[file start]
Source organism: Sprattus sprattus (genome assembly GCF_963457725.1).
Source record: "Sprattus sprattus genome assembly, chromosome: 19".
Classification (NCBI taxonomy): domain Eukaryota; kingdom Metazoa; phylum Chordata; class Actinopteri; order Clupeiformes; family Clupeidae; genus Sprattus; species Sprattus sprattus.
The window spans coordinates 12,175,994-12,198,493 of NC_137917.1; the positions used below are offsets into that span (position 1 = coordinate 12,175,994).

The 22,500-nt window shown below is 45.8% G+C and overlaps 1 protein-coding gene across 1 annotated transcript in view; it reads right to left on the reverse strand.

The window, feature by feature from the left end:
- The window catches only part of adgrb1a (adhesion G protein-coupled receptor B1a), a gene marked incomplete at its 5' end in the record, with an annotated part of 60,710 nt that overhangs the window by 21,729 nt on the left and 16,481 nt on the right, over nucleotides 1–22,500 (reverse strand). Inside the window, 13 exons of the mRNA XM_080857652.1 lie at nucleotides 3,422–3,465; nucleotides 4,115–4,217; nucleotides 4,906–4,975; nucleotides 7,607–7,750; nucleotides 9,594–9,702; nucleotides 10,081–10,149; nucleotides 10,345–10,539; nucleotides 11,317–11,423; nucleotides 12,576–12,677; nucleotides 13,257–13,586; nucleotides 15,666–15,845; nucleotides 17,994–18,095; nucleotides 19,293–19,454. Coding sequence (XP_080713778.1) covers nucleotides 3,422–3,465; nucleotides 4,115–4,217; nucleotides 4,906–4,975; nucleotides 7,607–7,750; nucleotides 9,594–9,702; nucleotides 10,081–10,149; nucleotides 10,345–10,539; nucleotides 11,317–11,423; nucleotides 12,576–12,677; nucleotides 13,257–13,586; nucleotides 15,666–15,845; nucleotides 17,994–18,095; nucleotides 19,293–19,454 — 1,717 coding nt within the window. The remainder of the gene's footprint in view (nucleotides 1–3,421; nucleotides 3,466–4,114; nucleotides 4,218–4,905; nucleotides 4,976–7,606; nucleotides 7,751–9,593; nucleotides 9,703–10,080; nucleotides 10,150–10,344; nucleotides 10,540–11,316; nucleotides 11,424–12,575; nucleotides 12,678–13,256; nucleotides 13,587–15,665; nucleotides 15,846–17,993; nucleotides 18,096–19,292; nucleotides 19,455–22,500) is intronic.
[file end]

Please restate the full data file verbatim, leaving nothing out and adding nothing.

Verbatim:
Source organism: Sprattus sprattus (genome assembly GCF_963457725.1).
Source record: "Sprattus sprattus genome assembly, chromosome: 19".
Classification (NCBI taxonomy): domain Eukaryota; kingdom Metazoa; phylum Chordata; class Actinopteri; order Clupeiformes; family Clupeidae; genus Sprattus; species Sprattus sprattus.
The window spans coordinates 12,175,994-12,198,493 of NC_137917.1; the positions used below are offsets into that span (position 1 = coordinate 12,175,994).

The 22,500-nt window shown below is 45.8% G+C and overlaps 1 protein-coding gene across 1 annotated transcript in view; it reads right to left on the reverse strand.

The window, feature by feature from the left end:
- The window catches only part of adgrb1a (adhesion G protein-coupled receptor B1a), a gene marked incomplete at its 5' end in the record, with an annotated part of 60,710 nt that overhangs the window by 21,729 nt on the left and 16,481 nt on the right, over nucleotides 1–22,500 (reverse strand). Inside the window, 13 exons of the mRNA XM_080857652.1 lie at nucleotides 3,422–3,465; nucleotides 4,115–4,217; nucleotides 4,906–4,975; nucleotides 7,607–7,750; nucleotides 9,594–9,702; nucleotides 10,081–10,149; nucleotides 10,345–10,539; nucleotides 11,317–11,423; nucleotides 12,576–12,677; nucleotides 13,257–13,586; nucleotides 15,666–15,845; nucleotides 17,994–18,095; nucleotides 19,293–19,454. Coding sequence (XP_080713778.1) covers nucleotides 3,422–3,465; nucleotides 4,115–4,217; nucleotides 4,906–4,975; nucleotides 7,607–7,750; nucleotides 9,594–9,702; nucleotides 10,081–10,149; nucleotides 10,345–10,539; nucleotides 11,317–11,423; nucleotides 12,576–12,677; nucleotides 13,257–13,586; nucleotides 15,666–15,845; nucleotides 17,994–18,095; nucleotides 19,293–19,454 — 1,717 coding nt within the window. The remainder of the gene's footprint in view (nucleotides 1–3,421; nucleotides 3,466–4,114; nucleotides 4,218–4,905; nucleotides 4,976–7,606; nucleotides 7,751–9,593; nucleotides 9,703–10,080; nucleotides 10,150–10,344; nucleotides 10,540–11,316; nucleotides 11,424–12,575; nucleotides 12,678–13,256; nucleotides 13,587–15,665; nucleotides 15,846–17,993; nucleotides 18,096–19,292; nucleotides 19,455–22,500) is intronic.